Why anyone would care what some stranger says about their work is beyond me. Mind you, I can deal with constructive thoughts - I could shoot for the rest of my life and still not learn everything about photography - but the fact that my images on Flickr have low view counts and even lower comment counts means nothing to me. I don't really have a very high regard of Flickr anyway. It's two steps above photobucket, maybe. The overall quality of photography on there may rival MySpace.

    Someone mentioned networking - it's true that the more people you know, the more people will see your work. But again, I don't think it's worth the time that I would need to invest in something like Flickr to make that happen. I'd rather go knock on some local doors and drum up at least a few paid assignments. To be honest, I only use the Internet as a place to park my portfolio, and show clients - any assignments I've ever gotten over the years have been through word of mouth, phone calls, and rubbing the age-old elbow.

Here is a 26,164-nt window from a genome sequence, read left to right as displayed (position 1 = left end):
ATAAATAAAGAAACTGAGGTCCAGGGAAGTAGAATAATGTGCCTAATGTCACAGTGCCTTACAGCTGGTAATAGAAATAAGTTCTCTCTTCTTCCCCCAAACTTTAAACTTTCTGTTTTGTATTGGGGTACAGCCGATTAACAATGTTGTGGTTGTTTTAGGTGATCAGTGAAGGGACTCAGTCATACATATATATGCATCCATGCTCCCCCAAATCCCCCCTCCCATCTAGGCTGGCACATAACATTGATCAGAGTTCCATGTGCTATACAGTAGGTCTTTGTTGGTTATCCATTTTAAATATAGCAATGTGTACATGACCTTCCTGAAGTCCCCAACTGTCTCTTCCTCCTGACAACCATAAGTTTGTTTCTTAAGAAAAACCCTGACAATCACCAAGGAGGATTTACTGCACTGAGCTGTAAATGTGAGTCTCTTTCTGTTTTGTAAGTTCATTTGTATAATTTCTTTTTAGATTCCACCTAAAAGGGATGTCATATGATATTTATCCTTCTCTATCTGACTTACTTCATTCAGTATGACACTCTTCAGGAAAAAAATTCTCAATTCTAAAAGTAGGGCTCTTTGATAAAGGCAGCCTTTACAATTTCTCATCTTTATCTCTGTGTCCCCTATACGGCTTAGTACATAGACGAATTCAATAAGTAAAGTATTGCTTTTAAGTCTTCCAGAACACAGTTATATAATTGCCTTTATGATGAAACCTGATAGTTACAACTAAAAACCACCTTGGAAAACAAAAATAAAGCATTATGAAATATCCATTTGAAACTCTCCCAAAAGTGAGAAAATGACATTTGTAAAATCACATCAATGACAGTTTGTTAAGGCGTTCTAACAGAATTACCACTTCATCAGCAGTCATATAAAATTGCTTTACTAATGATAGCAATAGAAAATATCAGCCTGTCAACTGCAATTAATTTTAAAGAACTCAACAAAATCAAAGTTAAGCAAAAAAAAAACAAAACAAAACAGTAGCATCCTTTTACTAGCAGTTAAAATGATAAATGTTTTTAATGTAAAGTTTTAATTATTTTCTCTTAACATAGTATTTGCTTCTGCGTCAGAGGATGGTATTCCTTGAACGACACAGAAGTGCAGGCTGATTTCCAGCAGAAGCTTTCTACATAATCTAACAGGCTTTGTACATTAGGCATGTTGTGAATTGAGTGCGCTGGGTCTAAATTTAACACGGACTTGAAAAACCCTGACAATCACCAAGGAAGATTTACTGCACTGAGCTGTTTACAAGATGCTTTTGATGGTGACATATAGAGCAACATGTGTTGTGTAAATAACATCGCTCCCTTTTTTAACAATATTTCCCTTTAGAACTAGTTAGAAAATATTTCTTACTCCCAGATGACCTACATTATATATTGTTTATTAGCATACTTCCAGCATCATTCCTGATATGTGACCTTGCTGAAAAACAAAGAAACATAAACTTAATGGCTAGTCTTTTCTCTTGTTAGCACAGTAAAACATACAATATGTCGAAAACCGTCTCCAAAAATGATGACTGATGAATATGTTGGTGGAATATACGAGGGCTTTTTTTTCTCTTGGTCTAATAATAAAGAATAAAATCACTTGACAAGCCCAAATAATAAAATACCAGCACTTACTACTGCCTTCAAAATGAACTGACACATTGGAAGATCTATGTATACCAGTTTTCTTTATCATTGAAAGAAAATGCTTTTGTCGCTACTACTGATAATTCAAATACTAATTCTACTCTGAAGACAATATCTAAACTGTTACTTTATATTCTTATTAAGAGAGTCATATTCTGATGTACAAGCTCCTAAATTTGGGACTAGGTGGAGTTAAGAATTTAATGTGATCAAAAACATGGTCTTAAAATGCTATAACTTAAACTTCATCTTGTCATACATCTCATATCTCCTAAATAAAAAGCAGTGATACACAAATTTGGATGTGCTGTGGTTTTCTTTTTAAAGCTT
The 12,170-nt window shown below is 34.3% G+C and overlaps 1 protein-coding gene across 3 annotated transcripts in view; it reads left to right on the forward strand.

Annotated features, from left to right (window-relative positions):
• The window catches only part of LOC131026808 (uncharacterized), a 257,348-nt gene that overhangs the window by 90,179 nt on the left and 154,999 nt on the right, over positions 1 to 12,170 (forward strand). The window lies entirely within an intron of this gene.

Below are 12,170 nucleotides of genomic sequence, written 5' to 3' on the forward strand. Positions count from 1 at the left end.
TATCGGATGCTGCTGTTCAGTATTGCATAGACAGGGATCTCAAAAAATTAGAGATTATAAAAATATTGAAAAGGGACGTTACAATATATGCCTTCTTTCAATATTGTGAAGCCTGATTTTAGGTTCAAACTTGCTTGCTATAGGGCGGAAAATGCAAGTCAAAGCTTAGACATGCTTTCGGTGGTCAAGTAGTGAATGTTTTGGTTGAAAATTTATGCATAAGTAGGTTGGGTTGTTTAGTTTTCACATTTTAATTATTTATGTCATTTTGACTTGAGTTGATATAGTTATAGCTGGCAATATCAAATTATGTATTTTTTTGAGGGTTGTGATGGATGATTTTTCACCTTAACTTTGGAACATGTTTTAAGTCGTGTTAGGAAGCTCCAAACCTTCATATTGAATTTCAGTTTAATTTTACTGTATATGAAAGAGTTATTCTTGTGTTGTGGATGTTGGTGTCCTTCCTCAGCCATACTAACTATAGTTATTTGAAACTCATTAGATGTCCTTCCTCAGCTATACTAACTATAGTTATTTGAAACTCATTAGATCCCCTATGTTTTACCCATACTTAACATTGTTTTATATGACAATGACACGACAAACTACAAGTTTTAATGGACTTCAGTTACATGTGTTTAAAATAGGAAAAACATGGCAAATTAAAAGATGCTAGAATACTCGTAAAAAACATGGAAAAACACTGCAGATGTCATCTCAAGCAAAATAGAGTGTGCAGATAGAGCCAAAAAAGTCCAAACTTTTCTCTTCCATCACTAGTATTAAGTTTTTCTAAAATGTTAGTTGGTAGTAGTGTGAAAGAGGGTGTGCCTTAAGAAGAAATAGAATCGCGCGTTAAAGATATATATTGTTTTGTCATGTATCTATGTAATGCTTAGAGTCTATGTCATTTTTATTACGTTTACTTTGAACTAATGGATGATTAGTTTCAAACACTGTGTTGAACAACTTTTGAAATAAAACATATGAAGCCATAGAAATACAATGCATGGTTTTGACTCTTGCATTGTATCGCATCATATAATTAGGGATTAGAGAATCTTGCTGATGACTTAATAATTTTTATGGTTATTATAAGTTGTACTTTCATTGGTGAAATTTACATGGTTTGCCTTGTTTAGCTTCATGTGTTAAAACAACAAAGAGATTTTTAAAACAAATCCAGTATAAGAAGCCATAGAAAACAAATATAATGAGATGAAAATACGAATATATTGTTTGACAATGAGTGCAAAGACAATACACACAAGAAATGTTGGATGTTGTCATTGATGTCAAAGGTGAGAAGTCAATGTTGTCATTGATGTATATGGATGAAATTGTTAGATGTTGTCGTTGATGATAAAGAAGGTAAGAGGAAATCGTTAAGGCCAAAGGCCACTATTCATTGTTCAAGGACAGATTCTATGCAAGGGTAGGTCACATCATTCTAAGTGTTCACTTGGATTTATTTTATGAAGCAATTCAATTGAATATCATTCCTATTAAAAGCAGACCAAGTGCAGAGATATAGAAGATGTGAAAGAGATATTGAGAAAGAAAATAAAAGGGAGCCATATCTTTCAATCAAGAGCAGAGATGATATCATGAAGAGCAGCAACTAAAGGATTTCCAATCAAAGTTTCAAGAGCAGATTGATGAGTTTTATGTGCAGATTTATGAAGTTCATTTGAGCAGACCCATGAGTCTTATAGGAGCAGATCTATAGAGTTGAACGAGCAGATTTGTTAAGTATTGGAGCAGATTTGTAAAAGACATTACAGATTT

So yeah, self-satisfaction for me. And money, and publication. I do want my images to actually get seen, after all. It just means a lot more to me when they had to pay a coupla bucks to get a peek :mrgreen:
     
  8. FrankLamont

    FrankLamont TPF Noob!

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    If you don't look for approval in some way, you are either oblivious or foolish.

    Humanity looks for commendation in some form - always. Self-satisfaction is a necessity in striving for goals, but so is validation from third-parties.